mos, months; MPT, melphalan, prednisolone, thalidomide; PFS, progression-free survival; Rd, lenalidomide plus low-dose dexamethasone. Median PFS Rd (n=535)25.5 mos Rd18 (n=541)20.7 mos MPT (n=547)21.2 mos Rd535400319265218168105551920 Rd185413913192651671085630720 MPT5473803042441701165828610 Hazard ratio Rd vs. MPT: 0.72; P = 0.00006 Rd vs. Rd18: 0.70; P = 0.00001 Rd18 vs. MPT: 1.03; P = 0.70349 Time (months) Patients (%) 100 80 60 40 20 0 06121824303642485460 72 wks FIRST Trial: Final Progression-free Survival 28% reduced risk of disease progression Benboubker L et al. N Engl J Med 2014;371:906-917.
FIRST Trial: Overall Survival Interim Analysis Patients (%) Rd Rd18 MPT 535 541 547 488 505 484 457 465 448 433 425 418 403 393 375 338 324 312 224 209 205 121 124 106 43 44 30 563563 000000 4-year OS Rd (n= 535)59% Rd18 (n= 541)56% MPT (n= 547)51% Overall survival (months) 100 80 60 40 20 0 06121824303642485460 Hazard ratio Rd vs. MPT: 0.78; P = 0.02 Rd vs. Rd18: 0.90; P = 0.31 Rd18 vs. MPT: 0.88; P = 0.18 Benboubker L et al. N Engl J Med 2014;371:906-917. 574 deaths (35% of ITT)
Response a (%) Continuous Rd (n=535) Rd18 (n=541) MPT (n=547) ORR (≥ PR) b 757362 CR 15149 VGPR 28 19 PR 323134 SD 192127 VGPR or better 434228 Time to response (median, mos) 1.8 2.8 Duration of response (median, mos) 35.022.122.3 FIRST Trial: Response Endpoints FIRST Trial: Response Endpoints a IMWG Criteria; CR, complete response; mos, months ORR, overall response rate; PR, partial response; SD, stable disease; VGPR, very good PR. b Response assessment for Rd obtained every 4 wks and for MPT every 6 wks; Response and progression rate based on IRAC assessment. Benboubker L et al. N Engl J Med 2014;371:906-917.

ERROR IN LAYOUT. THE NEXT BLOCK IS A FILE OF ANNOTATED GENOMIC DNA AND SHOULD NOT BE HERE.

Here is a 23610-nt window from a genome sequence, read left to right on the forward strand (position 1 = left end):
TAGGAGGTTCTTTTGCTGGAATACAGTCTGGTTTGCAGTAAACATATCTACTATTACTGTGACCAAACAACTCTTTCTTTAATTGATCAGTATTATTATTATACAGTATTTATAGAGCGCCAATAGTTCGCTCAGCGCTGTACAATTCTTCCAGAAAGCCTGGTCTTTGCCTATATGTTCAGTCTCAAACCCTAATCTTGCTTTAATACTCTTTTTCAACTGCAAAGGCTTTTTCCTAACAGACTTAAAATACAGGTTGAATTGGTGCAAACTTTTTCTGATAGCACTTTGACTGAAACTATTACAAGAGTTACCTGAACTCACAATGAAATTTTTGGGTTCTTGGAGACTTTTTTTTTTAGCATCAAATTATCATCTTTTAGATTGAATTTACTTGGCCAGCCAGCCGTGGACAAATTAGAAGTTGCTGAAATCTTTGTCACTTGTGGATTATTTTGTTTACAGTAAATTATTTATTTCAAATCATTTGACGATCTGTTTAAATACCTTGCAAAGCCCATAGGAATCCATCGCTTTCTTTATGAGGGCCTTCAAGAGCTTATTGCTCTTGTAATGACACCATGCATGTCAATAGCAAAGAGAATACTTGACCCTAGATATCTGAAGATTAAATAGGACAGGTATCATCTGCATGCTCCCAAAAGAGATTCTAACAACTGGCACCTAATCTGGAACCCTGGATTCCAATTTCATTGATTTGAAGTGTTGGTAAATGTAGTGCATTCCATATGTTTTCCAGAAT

FIRST Trial: Conclusions Continuous Rd significantly extended PFS and OS vs. MPT –PFS: HR= 0.72 (P= 0.00006) Consistent benefit across most subgroups Rd better than Rd18 (HR= 0.70, P= 0.00001) 3 yr PFS: 42% Rd vs 23% Rd18 and MPT –Planned interim OS: HR= 0.78 (P= 0.0168) –Rd was superior to MPT across all other efficacy secondary endpoints Safety profile with continuous Rd was manageable –Hematological and non-hematological AEs were as expected for Rd and MPT –Incidence of hematological SPM was lower with continuous Rd vs. MPT In NDMM transplant-ineligible patients, the FIRST Trial establishes continuous Rd as a new standard of care Benboubker L et al. N Engl J Med 2014;371:906-917.
Unanswered Question for Transplant Ineligible Patients Frailty – Adjust Treatment Intensity Melphalan or Novel Drugs !! Doublets or Triplets !! Maintenance !!
Palumbo A et al. JCO 2014;32:634-640 Bortezomib-Melphalan-Prednisone Followed by Maintenance With Bortezomib-Thalidomide (VMP-VT) Compared With Bortezomib-Melphalan-Prednisone (VMP) for Initial Treatment of Multiple Myeloma N=511
Survival outcomes in the intention-to-treat population, according to study group. PFS OS TNT OS after Relapse Palumbo A et al. JCO 2014;32:634-640
VMP vs. VMPT-VT: 3-year PFS: 41% vs 56% median PFS: 24.8 vs 35.3 months (P.001) TNT 27.8 vs 46.6 months (P.001) 5-year overall survival (OS) was greater with VMPT-VT (61%) than with VMP (51%; HR, 0.70; P.01). VMPT-VT group, more grade 3 to 4 adverse events including neutropenia (38%), thrombocytopenia (22%), peripheral neuropathy (11%), and cardiologic events (11%). Conclusion Bortezomib and thalidomide maintenance significantly improved OS in multiple myeloma patients VT-Maintenance for Non-Transplant Patients Palumbo A et al. JCO 2014;32:634-640
UnAnswered Question for Transplant Ineligible Patients? Frailty –Adjust Treatment Intensity –Determine the goals of care !! Melphalan or Novel Drugs !! Doublets or Triplets !! –Less toxic treatment allows longer treatment Maintenance !!